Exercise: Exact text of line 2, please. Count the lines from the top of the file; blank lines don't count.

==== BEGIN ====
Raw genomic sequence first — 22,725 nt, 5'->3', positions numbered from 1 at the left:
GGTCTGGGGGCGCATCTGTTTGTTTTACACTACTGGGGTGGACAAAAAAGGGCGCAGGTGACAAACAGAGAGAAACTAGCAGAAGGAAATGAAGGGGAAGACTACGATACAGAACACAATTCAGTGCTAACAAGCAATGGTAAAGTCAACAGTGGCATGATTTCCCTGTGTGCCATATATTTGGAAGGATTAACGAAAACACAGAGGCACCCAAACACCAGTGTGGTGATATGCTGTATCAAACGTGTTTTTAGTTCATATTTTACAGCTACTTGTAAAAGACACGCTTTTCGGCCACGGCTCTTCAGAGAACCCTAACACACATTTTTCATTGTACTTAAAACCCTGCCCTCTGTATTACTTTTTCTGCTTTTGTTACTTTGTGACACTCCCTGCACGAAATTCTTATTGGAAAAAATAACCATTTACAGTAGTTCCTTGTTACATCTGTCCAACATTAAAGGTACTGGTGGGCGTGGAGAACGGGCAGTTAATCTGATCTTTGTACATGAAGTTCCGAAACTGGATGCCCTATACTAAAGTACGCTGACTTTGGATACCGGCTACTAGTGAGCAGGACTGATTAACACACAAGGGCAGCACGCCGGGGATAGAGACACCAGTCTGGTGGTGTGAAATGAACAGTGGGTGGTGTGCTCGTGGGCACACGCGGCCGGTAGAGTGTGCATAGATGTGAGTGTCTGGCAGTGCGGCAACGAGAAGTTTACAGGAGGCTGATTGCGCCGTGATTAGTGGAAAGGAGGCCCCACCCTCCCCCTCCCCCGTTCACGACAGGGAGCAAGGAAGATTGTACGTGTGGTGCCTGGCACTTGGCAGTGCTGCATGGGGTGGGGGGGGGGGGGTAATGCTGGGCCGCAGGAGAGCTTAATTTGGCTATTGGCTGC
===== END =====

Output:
GGTCTGGGGGCGCATCTGTTTGTTTTACACTACTGGGGTGGACAAAAAAGGGCGCAGGTGACAAACAGAGAGAAACTAGCAGAAGGAAATGAAGGGGAAGACTACGATACAGAACACAATTCAGTGCTAACAAGCAATGGTAAAGTCAACAGTGGCATGATTTCCCTGTGTGCCATATATTTGGAAGGATTAACGAAAACACAGAGGCACCCAAACACCAGTGTGGTGATATGCTGTATCAAACGTGTTTTTAGTTCATATTTTACAGCTACTTGTAAAAGACACGCTTTTCGGCCACGGCTCTTCAGAGAACCCTAACACACATTTTTCATTGTACTTAAAACCCTGCCCTCTGTATTACTTTTTCTGCTTTTGTTACTTTGTGACACTCCCTGCACGAAATTCTTATTGGAAAAAATAACCATTTACAGTAGTTCCTTGTTACATCTGTCCAACATTAAAGGTACTGGTGGGCGTGGAGAACGGGCAGTTAATCTGATCTTTGTACATGAAGTTCCGAAACTGGATGCCCTATACTAAAGTACGCTGACTTTGGATACCGGCTACTAGTGAGCAGGACTGATTAACACACAAGGGCAGCACGCCGGGGATAGAGACACCAGTCTGGTGGTGTGAAATGAACAGTGGGTGGTGTGCTCGTGGGCACACGCGGCCGGTAGAGTGTGCATAGATGTGAGTGTCTGGCAGTGCGGCAACGAGAAGTTTACAGGAGGCTGATTGCGCCGTGATTAGTGGAAAGGAGGCCCCACCCTCCCCCTCCCCCGTTCACGACAGGGAGCAAGGAAGATTGTACGTGTGGTGCCTGGCACTTGGCAGTGCTGCATGGGGTGGGGGGGGGGGGGTAATGCTGGGCCGCAGGAGAGCTTAATTTGGCTATTGGCTGC